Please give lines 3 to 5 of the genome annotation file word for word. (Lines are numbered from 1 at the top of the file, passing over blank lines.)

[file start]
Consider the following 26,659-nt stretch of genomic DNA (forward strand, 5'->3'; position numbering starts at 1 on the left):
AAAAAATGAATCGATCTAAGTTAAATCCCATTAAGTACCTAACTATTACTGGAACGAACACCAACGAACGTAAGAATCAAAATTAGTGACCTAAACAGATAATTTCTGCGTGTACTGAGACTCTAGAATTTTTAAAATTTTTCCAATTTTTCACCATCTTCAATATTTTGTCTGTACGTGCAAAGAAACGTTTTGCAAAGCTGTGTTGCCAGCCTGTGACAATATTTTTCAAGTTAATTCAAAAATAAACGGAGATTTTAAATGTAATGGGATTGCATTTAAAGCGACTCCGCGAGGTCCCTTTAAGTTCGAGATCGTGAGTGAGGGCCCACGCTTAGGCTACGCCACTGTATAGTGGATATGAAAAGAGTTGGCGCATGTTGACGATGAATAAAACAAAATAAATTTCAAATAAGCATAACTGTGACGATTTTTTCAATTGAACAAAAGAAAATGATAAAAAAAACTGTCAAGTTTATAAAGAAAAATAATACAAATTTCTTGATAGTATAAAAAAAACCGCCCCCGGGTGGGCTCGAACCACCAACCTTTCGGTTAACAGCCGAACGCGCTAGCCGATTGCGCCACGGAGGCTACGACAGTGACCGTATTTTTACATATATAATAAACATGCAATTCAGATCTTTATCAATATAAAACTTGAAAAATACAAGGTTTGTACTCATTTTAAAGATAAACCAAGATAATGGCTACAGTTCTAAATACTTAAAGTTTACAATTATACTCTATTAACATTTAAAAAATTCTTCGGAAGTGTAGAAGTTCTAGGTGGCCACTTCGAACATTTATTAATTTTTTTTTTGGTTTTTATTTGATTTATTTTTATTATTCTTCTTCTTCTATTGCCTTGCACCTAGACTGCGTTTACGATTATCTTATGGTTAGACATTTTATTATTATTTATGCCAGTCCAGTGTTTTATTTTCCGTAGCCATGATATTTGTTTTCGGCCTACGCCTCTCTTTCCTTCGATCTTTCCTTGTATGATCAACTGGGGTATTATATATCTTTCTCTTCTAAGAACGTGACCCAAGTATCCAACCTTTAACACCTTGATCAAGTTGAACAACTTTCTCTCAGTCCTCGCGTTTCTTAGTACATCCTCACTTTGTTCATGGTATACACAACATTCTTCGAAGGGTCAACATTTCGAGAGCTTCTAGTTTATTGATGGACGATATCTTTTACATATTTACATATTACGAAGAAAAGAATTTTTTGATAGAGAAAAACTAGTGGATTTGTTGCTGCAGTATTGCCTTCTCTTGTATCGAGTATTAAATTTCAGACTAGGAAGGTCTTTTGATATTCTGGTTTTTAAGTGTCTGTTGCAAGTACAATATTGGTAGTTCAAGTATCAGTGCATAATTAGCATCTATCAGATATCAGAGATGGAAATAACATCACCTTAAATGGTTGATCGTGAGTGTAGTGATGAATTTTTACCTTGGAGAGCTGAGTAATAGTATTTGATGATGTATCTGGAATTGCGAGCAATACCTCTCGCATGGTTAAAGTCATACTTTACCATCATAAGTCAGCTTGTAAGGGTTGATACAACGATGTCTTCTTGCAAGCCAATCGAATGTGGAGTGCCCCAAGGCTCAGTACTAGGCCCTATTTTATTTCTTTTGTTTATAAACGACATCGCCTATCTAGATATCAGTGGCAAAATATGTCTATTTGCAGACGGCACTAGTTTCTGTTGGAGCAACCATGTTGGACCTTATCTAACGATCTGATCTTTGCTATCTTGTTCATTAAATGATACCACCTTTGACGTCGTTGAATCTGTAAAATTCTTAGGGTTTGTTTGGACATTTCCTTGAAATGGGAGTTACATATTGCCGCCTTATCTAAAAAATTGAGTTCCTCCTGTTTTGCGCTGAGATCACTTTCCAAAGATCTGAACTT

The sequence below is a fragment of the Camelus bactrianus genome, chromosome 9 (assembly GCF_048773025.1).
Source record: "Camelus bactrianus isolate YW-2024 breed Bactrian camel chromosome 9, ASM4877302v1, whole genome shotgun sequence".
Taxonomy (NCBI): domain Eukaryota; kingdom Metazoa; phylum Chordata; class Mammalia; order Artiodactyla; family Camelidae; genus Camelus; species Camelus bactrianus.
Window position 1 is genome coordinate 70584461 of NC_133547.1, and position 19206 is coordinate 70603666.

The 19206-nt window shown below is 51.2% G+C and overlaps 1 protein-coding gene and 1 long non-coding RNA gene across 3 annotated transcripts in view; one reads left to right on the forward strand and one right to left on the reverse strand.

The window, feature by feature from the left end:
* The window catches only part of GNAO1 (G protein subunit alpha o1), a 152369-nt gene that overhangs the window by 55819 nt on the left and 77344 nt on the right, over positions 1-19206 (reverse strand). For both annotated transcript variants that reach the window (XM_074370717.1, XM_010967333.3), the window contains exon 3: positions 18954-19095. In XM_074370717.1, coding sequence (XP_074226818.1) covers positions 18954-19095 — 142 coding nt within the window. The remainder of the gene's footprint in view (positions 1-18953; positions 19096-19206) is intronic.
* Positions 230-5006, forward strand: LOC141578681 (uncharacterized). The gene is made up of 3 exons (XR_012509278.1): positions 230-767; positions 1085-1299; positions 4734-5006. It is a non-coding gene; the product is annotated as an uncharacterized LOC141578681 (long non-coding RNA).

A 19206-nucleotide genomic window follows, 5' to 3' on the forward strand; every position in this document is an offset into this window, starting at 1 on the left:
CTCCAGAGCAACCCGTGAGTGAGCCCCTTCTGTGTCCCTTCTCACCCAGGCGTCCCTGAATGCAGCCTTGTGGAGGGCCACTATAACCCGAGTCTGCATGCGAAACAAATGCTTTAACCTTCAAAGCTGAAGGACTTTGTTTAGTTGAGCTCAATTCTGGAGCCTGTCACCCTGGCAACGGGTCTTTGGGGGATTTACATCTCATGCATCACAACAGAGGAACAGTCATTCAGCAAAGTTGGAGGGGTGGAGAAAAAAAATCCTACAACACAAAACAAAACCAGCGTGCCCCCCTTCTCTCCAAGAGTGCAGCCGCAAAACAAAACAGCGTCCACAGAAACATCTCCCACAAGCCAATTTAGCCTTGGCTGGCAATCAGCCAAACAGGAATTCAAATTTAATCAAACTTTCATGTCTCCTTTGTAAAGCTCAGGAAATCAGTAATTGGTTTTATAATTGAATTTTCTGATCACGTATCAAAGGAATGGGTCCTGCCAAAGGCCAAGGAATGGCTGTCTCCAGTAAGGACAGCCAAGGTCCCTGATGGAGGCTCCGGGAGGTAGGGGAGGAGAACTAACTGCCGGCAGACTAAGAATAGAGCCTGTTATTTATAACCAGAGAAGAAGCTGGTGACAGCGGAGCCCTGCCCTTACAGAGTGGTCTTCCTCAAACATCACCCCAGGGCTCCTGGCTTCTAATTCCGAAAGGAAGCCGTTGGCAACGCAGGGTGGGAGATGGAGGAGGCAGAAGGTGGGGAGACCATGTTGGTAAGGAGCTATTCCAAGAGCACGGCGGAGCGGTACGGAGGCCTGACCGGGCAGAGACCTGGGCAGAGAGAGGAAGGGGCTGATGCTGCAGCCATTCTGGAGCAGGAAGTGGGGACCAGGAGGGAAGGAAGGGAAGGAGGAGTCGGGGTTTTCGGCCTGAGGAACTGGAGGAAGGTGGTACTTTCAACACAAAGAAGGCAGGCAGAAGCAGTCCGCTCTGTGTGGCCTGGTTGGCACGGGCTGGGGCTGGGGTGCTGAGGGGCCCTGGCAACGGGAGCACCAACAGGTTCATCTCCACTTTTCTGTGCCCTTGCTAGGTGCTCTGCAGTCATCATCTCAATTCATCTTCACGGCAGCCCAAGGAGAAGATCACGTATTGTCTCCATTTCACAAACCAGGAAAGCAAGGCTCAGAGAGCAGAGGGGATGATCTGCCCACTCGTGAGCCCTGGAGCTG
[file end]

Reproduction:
The sequence below is a fragment of the Camelus bactrianus genome, chromosome 9 (assembly GCF_048773025.1).
Source record: "Camelus bactrianus isolate YW-2024 breed Bactrian camel chromosome 9, ASM4877302v1, whole genome shotgun sequence".
Taxonomy (NCBI): domain Eukaryota; kingdom Metazoa; phylum Chordata; class Mammalia; order Artiodactyla; family Camelidae; genus Camelus; species Camelus bactrianus.